Cyprus' property markets are recovering. Overseas buyer interest has fallen recently, but during the first ten months in 2015, property sales to the domestic market went up 8% compared with the same period last year, according to the Department of Lands and Surveys. 

Because inter-domestic sales outweigh sales to foreigners, Cyprus' net total sales rose, from 3,703 during the first ten months of 2014, to 3,993 this year. Experts believe that Cyprus' economic recovery is helping the property market.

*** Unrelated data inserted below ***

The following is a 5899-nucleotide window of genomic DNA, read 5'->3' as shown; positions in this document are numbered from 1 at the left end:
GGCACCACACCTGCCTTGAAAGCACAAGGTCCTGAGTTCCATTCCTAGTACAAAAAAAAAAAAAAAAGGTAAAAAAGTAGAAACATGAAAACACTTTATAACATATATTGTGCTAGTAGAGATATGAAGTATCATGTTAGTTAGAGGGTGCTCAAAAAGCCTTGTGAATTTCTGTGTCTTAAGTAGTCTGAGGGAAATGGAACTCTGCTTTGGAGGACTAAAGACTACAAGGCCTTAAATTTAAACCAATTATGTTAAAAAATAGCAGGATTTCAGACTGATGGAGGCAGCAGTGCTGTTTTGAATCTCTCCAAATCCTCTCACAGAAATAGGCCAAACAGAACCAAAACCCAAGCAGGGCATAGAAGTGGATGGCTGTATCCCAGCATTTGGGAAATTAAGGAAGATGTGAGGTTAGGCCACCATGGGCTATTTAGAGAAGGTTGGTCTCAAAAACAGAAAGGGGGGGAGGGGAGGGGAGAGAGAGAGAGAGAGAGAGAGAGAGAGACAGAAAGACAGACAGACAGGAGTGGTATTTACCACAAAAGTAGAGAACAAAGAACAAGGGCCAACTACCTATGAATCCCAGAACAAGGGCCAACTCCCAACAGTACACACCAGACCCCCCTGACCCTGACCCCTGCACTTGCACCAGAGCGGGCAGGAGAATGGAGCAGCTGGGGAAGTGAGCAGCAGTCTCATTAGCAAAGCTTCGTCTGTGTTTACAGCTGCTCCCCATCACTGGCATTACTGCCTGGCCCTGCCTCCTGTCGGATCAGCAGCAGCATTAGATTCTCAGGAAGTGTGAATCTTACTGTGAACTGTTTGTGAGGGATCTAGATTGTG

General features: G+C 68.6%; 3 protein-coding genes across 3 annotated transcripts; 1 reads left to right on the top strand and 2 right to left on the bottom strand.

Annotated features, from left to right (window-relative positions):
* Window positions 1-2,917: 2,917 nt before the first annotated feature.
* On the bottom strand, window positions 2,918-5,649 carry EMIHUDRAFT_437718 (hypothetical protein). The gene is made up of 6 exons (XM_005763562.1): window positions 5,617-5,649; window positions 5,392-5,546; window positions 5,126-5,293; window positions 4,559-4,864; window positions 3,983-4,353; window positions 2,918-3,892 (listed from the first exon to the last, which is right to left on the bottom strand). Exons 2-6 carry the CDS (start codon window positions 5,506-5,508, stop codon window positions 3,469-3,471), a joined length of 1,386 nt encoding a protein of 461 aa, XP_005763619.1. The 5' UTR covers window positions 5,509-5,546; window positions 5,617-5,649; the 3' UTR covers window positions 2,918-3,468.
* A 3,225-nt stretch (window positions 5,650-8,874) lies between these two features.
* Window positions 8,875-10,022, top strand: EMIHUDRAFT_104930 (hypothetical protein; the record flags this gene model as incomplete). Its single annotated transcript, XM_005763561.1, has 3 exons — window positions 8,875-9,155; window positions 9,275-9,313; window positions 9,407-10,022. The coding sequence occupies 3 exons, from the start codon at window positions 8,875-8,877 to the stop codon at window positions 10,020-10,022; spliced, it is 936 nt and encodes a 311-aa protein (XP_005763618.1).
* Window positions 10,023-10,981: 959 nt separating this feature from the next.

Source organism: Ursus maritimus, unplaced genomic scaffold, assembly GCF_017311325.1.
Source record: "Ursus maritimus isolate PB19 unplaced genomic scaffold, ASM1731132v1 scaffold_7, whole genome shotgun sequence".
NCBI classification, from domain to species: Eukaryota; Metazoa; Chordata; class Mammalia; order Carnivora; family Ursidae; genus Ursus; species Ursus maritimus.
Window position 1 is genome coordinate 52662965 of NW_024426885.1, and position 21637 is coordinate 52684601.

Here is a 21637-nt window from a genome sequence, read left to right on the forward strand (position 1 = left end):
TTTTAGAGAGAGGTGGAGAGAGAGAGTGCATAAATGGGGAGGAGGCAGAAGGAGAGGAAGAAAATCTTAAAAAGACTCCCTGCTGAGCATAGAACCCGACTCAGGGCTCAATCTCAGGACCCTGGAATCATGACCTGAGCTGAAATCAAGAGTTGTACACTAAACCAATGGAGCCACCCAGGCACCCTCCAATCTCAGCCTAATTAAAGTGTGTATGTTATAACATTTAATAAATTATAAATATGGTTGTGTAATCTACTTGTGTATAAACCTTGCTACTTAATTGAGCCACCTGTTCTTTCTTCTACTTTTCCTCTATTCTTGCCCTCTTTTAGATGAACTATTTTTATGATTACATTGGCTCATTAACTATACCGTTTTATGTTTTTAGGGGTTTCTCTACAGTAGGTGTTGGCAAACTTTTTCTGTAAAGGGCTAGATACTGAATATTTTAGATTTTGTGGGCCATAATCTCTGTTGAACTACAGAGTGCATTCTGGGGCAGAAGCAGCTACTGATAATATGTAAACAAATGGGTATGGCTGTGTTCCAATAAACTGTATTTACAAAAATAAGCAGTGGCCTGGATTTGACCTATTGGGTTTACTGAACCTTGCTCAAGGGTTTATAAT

Sales in Nicosia (the island’s capital) were up 64%, while sales in Paphos, Limassol and Famagusta went up by 30%, 28% and 4% respectively.

Even sales to overseas buyers increased 7% during the months to October this year, but October saw a drop, with a decline of 5% compared with October 2014. 

The burden of impaired real estate loans on financial institutions is a challenge. Cyprus has the highest number of impaired real estate loans of all European countries, according to KPMG’s Property Lending Barometer 2015.  Nearly 70% of real estate loans are non-compliant.

Hundreds of British and German buyers are fighting court cases to recover losses suffered because of Swiss-franc mortgages on their Cypriot homes. Many developers went bankrupt during the global crisis, leaving property owners in the lurch. The owners have been unable to obtain the title deeds on their homes and cannot sell.